Still, he wanted to pay his dues and help his family. But work anxiety kept him up at night and distracted him from life. Eventually he had to tell his uncle that he didn’t think the family business was a good fit for him.
His uncle, understood, and told him, “Go back to Florida, kid. This was never meant for you.”
Perez took a job as Tampa branch manager of BMO Harris Bank. He had been looking for the right company to join. “I wanted to find an organization that would invest in me,” he said, and BMO Harris not only supported his earning an MBA, but funded his education at the University of South Florida.
After 11 years with BMO Harris, he left in October, as assistant vice president, to join the Bank of Tampa as vice president of commercial relationship management. “Everybody in Tampa knows, as a banker, that if you get an opportunity to be with the Bank of Tampa, you take it,” he said.
What he has come to appreciate most about banking is the community involvement. “Each bank touts this,” he said. “But I’ve been experiencing it now more than ever with the Bank of Tampa. I’ve got to give this bank tremendous credit, because they really put their money where their mouth is.”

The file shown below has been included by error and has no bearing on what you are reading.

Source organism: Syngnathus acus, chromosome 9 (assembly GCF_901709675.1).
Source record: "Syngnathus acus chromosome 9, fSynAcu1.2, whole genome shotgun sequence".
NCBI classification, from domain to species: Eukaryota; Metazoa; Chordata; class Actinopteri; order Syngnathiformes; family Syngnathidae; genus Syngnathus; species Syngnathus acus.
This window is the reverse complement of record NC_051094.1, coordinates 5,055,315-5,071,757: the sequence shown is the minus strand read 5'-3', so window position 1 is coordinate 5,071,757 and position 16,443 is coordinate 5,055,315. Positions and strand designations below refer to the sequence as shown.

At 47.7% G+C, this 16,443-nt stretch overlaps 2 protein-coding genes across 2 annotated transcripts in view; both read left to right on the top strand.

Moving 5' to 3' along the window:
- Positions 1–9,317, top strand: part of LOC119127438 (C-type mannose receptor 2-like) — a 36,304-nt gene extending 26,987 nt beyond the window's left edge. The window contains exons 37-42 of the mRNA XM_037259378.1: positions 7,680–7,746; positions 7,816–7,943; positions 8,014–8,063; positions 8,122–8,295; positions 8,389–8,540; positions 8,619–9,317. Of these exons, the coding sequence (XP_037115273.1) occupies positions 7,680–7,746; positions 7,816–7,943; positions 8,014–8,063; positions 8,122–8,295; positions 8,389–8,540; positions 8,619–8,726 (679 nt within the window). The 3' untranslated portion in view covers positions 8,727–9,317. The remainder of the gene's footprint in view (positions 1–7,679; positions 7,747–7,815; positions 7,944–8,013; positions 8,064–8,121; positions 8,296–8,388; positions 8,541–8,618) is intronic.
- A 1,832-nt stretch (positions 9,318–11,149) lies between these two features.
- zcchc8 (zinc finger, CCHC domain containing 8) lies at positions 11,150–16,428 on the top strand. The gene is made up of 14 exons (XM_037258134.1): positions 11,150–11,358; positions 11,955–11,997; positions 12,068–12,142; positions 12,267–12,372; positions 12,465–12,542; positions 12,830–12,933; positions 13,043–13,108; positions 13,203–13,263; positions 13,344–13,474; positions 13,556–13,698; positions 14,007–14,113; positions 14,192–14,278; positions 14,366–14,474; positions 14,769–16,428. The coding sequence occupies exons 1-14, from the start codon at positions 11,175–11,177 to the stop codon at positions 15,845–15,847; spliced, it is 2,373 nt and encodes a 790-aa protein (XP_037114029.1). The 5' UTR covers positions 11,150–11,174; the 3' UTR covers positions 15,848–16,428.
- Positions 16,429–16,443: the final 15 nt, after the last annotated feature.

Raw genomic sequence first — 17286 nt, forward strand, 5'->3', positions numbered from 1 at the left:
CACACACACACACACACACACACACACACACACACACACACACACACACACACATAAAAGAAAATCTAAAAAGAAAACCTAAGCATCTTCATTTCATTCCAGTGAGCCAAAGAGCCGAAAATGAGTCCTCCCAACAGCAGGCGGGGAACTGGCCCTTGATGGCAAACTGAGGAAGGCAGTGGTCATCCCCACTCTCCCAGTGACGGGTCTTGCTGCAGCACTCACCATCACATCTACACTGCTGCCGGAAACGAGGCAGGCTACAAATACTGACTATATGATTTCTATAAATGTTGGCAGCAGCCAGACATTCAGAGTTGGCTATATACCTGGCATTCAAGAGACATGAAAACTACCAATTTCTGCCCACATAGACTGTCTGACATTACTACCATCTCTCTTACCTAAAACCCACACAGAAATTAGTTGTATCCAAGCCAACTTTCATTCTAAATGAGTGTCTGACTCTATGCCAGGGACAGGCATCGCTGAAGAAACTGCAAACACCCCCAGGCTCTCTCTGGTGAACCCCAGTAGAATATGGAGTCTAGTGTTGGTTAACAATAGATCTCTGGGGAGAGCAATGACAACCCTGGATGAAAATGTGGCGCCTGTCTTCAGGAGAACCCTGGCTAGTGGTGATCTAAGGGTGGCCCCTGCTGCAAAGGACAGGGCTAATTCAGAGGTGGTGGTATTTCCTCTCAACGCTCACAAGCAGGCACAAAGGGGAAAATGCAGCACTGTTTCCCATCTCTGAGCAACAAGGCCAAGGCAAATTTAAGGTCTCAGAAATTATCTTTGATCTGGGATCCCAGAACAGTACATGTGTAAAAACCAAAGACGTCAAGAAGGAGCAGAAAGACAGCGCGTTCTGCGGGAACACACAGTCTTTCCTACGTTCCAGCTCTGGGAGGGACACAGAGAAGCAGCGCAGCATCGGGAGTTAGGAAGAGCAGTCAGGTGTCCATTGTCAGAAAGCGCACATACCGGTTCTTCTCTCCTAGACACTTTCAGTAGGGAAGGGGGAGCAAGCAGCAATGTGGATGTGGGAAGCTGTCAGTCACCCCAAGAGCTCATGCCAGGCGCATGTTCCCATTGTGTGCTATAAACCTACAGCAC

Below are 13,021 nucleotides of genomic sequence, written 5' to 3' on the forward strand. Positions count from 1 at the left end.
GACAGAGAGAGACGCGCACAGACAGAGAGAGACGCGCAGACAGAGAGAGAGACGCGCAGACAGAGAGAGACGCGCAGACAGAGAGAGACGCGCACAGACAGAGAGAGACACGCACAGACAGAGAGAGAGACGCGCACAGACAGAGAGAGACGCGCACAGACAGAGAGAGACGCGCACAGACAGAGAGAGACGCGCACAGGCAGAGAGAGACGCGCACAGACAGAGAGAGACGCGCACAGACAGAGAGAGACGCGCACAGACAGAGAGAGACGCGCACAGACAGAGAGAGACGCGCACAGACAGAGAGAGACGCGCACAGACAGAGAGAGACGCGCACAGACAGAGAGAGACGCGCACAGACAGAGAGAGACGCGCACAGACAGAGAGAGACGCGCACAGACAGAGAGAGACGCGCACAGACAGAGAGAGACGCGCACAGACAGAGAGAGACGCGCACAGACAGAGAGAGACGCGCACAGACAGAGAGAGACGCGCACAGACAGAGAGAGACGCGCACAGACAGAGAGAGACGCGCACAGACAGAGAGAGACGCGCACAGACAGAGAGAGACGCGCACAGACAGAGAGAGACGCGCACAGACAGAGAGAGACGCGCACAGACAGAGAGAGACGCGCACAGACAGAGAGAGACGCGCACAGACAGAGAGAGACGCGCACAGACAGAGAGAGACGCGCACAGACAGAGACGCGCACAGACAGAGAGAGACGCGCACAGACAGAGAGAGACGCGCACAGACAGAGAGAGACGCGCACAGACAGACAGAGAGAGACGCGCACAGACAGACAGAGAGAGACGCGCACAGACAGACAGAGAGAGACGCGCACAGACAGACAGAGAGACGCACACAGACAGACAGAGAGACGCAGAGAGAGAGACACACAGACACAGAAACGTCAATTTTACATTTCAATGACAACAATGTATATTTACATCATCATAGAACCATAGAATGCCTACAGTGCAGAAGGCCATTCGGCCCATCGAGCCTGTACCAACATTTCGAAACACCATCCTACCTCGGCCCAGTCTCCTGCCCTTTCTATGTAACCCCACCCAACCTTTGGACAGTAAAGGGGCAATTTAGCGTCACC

Last year, the bank donated more than $700,000 to 200 local nonprofit organizations. So while other banks donate funds and services to charities, Bank of Tampa has more of an impact in the Tampa Bay area directly, Perez said.
While interviewing with Bank of Tampa, he was surprised by the accessibility of the company’s CEO, founder and other higher ranked employees. He was also surprised that much of the interview process focused on his passions, rather than his resume. “They were more interested in Anthony as a person than what Anthony can bring,” he said. “Instead, it was about what can we do for Anthony to make him the best he can be.”
When hired, he was given a budget to use to contribute to community organizations and events, and has been encouraged to give his time – even if it cuts into his work hours – to participate with these groups in a hands-on capacity.
Perez has always been interested in community work. “But now I get to do it at a much higher level,” he said.